Eight major credit card companies have been told by the Office of Fair Trading (OFT) that the charges they levy for late payments are too high.
Late charges "need to be reduced in order to be fair", the OFT says
The OFT described the imposition of charges of around £20 and £25 for late payment as "disproportionately high".
The OFT has given the eight providers, including Barclaycard, three months to adjust charges to better reflect the costs to them of managing late payment.
If the firms fail to co-operate they could be taken to court and fined.
During the course of its investigation, launched in October 2003, the OFT looked at the amount of money made by firms through late payment charges.
It said that the sum being made was greater than the costs of late payment.
The OFT said that as the law restricts damages that can be awarded to compensate for loss suffered as a result of a breach of contract, the late payment fees were "disproportionately high."
"The levels of the default charges imposed by the credit card companies need to be reduced in order to be fair," the OFT said in the statement.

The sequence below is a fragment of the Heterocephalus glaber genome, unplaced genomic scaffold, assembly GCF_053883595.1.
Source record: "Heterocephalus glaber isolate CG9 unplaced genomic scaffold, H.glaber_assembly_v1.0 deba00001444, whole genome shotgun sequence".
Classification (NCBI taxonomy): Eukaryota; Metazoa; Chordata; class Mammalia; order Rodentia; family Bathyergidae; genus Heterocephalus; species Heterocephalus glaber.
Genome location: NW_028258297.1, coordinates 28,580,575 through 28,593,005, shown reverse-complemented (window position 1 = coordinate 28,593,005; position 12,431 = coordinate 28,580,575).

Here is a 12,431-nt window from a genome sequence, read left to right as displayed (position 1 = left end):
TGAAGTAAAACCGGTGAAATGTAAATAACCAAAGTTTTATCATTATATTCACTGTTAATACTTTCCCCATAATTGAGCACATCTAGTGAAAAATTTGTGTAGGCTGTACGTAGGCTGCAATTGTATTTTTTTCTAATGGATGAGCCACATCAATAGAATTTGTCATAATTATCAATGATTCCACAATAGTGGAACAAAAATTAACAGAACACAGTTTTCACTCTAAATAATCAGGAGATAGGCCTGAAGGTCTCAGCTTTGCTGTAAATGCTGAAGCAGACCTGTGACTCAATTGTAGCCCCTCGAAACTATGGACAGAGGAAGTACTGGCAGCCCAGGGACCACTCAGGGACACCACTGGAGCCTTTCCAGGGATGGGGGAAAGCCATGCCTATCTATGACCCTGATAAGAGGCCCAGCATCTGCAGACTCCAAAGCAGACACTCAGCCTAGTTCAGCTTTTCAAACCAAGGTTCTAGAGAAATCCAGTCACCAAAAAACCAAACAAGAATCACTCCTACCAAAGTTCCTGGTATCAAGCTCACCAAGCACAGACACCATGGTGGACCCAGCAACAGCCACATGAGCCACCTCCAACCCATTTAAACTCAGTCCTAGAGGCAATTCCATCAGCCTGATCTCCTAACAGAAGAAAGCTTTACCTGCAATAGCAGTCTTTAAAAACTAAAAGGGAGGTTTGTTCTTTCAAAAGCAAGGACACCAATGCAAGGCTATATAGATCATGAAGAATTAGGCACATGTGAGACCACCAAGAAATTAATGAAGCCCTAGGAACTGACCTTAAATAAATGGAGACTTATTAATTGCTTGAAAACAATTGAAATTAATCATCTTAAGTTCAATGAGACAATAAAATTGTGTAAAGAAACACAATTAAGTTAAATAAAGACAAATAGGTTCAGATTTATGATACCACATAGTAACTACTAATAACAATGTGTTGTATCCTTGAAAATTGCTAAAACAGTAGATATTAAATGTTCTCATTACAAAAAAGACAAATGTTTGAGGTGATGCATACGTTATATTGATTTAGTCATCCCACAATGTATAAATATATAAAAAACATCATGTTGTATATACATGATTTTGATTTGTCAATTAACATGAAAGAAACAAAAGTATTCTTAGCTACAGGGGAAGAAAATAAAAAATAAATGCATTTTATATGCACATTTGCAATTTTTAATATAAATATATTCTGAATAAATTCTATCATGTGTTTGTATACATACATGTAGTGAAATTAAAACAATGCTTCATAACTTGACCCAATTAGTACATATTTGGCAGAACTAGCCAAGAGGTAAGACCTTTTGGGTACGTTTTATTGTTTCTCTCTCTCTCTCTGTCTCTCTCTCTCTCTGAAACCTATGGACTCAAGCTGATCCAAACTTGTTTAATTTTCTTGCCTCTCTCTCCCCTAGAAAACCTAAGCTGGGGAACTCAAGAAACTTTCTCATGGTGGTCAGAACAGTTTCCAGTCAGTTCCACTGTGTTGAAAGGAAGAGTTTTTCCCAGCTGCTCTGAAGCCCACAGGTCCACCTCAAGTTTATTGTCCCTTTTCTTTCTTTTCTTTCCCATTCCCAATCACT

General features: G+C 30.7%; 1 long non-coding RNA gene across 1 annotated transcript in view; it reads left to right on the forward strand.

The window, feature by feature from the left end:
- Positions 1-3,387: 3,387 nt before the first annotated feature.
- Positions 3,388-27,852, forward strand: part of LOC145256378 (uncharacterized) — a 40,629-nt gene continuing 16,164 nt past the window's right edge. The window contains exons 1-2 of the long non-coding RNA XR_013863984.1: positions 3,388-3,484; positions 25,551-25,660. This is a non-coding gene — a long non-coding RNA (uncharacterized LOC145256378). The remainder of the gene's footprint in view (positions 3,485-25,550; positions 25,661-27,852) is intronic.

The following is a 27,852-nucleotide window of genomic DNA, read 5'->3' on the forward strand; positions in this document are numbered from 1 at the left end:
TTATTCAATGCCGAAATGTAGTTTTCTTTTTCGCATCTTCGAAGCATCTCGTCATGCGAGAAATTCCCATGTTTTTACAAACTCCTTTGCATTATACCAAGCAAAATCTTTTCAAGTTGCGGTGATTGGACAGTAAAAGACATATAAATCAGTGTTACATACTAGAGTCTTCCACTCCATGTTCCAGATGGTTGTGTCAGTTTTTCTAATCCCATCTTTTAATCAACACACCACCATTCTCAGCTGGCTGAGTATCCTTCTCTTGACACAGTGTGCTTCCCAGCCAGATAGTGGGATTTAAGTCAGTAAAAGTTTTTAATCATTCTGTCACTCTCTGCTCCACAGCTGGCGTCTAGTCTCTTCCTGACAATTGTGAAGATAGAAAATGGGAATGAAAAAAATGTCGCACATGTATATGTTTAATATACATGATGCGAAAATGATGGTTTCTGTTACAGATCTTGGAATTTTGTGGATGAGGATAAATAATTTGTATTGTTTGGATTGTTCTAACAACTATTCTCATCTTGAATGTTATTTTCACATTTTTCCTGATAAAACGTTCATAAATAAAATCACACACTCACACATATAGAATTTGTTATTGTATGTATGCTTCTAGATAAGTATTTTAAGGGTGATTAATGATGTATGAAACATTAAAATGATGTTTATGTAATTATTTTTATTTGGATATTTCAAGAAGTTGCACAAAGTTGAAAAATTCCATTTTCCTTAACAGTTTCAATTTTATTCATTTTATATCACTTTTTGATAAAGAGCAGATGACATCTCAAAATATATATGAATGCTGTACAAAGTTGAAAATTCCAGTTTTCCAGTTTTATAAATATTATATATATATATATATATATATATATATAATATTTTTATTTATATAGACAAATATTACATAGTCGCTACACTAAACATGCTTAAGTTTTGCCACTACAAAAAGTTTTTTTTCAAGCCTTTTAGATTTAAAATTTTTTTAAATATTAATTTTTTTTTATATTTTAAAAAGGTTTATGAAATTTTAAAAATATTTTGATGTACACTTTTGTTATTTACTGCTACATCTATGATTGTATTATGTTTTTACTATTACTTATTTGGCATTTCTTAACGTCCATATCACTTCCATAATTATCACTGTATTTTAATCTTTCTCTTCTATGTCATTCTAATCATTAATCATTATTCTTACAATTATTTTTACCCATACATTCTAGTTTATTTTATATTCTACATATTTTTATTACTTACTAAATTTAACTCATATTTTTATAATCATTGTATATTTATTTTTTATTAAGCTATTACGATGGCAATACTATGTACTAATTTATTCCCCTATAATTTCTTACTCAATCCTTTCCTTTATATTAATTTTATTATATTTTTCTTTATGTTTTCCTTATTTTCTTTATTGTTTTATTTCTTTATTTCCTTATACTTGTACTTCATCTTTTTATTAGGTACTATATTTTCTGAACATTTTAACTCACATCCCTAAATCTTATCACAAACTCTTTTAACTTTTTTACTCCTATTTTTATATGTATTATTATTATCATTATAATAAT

Firms come forward
Throughout the investigation, the credit card firms maintained that late payment charges were fair.
Despite being promised anonymity under OFT rules, two of the firms - Barclaycard and Royal Bank of Scotland (RBS) - came forward to defend the need to impose charges on consumers who make late payments.
"Only a very small proportion of customers attract a default charge and as a responsible lender we must have a process in place to manage late payments," a spokeswoman for RBS credit cards told BBC News.
Barclaycard, the UK's biggest credit card provider, supported RBS's line but said it would fully co-operate with the OFT to address the issue of late payment charges.
The move is the latest clampdown by the OFT on consumer lending.
The OFT recently stiffened rules on credit card advertising, and has investigated the store card and doorstep lending industries.